Yangon hotel blast: Myanmar Police detain one suspect
Zee Media Bureau
Yangon: The Myanmar police have detained one suspect in connection with a blast at a luxury Yangon hotel that wounded an American woman.
The Myanmar authorities early Tuesday held Saw Myint Lwin, 26, in the southeastern state of Mon after matching his photograph with images captured on the Traders Hotel closed circuit television camera.
"A case was opened against him with two charges of breaking the explosives act and causing serious harm to others," a police official said.
On Tuesday, the Myanmar police had said that a makeshift bomb caused a blast at the Yangon hotel.
Officials voiced fears that the incidents could be aimed at derailing democratic reforms as the country prepares to host a major regional sporting event in December and chair the Association of Southeast Asian Nations (ASEAN) next year.
The American woman was taken to hospital with wounds to her thigh and her hand after the blast ripped through a guest room where she was staying at the Traders Hotel in central Yangon late on Monday, police said.
"It was a time bomb. It was attached to a clock," said a police official who visited the scene.
Opposition leader Aung San Suu Kyi urged people to remain calm.
"These acts are intentionally instigated against the people. So we should not fall into their trap," she told reporters in Naypyidaw.
The US embassy in Yangon said it was providing consular assistance to the wounded woman but declined to give any further information. Police said her condition was improving.
Military officials and soldiers with sniffer dogs were seen at the Traders Hotel following the blast while shattered glass covered the road outside.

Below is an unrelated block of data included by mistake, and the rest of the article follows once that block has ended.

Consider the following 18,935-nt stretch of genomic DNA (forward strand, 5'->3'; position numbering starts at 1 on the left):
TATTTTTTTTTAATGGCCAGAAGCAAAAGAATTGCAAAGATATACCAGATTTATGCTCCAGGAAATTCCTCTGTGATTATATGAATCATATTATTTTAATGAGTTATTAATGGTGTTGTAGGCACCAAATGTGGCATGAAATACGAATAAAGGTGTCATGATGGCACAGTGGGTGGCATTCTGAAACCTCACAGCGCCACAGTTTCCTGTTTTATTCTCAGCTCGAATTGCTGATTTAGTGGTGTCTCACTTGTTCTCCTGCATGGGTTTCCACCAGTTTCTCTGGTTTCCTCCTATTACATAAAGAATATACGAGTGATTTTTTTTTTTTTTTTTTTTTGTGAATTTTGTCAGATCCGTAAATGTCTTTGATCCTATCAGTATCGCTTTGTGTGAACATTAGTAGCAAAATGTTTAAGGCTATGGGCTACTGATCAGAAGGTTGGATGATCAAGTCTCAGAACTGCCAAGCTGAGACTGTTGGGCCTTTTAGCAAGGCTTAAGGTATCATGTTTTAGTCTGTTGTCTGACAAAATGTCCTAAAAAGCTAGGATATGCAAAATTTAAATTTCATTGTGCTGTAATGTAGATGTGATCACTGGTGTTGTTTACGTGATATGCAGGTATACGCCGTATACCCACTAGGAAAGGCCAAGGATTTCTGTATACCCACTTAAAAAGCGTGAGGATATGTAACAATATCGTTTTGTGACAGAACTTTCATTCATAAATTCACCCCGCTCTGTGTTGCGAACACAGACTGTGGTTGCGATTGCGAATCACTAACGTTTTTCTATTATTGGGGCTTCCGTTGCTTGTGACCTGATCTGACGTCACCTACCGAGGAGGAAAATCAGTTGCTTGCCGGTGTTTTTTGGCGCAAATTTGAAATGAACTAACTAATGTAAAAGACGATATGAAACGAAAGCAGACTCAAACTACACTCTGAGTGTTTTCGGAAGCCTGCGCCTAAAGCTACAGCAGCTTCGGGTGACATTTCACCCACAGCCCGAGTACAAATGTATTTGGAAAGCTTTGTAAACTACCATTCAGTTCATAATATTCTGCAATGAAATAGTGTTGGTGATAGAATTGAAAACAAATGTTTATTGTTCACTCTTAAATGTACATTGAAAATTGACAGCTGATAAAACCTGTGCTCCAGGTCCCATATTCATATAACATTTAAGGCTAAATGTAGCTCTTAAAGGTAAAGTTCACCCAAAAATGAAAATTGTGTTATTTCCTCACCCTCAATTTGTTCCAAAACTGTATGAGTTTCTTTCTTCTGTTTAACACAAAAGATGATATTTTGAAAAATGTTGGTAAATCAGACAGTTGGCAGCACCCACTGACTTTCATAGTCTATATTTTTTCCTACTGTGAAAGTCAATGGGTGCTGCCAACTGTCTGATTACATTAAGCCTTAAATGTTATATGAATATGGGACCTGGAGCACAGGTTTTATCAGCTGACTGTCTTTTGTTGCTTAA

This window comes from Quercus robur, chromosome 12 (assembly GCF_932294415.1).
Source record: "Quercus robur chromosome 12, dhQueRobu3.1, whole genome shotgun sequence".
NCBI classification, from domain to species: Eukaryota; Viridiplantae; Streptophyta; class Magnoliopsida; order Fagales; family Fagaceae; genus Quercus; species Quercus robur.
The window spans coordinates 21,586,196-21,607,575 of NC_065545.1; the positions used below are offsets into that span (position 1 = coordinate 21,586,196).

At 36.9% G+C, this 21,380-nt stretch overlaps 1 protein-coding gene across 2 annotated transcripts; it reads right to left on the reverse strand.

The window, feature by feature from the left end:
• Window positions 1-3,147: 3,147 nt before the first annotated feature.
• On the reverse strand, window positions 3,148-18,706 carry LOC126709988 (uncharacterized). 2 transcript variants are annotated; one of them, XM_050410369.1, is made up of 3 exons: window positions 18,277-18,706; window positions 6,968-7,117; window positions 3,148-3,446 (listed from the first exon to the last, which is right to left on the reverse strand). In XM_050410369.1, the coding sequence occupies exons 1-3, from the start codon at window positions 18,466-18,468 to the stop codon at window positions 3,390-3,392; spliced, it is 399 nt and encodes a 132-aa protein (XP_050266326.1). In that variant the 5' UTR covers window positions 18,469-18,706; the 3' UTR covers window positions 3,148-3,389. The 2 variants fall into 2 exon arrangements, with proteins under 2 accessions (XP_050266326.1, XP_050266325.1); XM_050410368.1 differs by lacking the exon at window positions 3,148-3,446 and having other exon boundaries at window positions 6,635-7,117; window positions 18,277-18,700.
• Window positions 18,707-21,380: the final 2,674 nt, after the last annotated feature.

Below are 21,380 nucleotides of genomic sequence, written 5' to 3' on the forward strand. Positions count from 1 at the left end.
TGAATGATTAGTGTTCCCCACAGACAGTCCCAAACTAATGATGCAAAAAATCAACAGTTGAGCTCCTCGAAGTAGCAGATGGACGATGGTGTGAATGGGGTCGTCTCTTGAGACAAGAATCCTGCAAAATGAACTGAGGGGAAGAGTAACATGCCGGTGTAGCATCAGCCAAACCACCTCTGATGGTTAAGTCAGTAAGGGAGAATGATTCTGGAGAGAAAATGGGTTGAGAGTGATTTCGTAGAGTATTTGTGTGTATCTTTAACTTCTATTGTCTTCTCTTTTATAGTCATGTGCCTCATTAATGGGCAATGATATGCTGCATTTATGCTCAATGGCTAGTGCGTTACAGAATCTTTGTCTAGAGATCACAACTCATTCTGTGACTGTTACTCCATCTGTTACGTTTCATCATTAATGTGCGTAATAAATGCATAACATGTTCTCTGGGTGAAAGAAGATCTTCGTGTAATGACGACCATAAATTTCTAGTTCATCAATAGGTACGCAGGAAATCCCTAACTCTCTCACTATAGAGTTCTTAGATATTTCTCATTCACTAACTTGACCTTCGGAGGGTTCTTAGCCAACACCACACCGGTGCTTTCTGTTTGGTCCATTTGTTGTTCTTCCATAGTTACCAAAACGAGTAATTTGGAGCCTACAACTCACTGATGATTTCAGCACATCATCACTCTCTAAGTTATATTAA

The hotel, part of the Shangri-La group, is located in the heart of Myanmar`s commercial hub. It is popular with foreign tourists and visiting business people.
Police said two other suspects had been detained for questioning in connection with a string of mysterious explosions.
A man and a woman were killed and another person injured in an explosion on Friday at a guesthouse in the town of Taunggu, about 65 kilometres (40 miles) from the capital Naypyidaw, police said.
Two other devices exploded in Yangon on Sunday -- one at a bus stop and another under a truck, which wounded two teenagers.
Two more makeshift devices were found in the cities of Yangon and Mandalay on Monday while two blasts were reported early Tuesday at a restaurant and near a pagoda in the northwestern region of Sagaing.
Bomb blasts were relatively common under the former junta, which usually blamed the explosions on armed exile groups or ethnic rebels.
In the last major attack, three bombs rocked a park in Yangon in April 2010 as thousands of revellers celebrated an annual water festival, leaving 10 people dead and dozens wounded.
But such explosions had been rarer under a new quasi-civilian government which took power in 2011 promising political reforms and efforts to end long-running ethnic insurgencies.
The recent bombs were small, essentially "low-tech" devices and so not intended to cause large-scale casualties, said Anthony Davis, security analyst with consulting firm IHS-Jane`s.
He said the blasts were clearly coordinated and "designed to cause alarm and destabilise the country".
"It is frankly difficult to see how either a foreign terrorist group or domestic ethnic insurgents in -- or negotiating -- ceasefire arrangements with the government might benefit from this sort of low-level destabilisation," he told a news agency.
President Thein Sein`s government has reached tentative peace deals with major ethnic minority rebel groups as part of political reforms that have led to the lifting of most Western sanctions and prompted an influx of foreign tourists.
Experts say the pace of the reforms appears to have unsettled some regime hardliners.
The nation has also been hit by several outbreaks of Buddhist-Muslim religious violence since June 2012 that have left about 250 people dead and more than 140,000 homeless.
Presidential spokesman Ye Htut said the recent bombs were intended to spread fear.
"I think that the explosions may have been timed to coincide with Myanmar becoming the chair of ASEAN and getting ready to host the Southeast Asian Games, to make the international community misunderstand the situation of stability and peace in Myanmar," he told Radio Free Asia.
(With Agency inputs)
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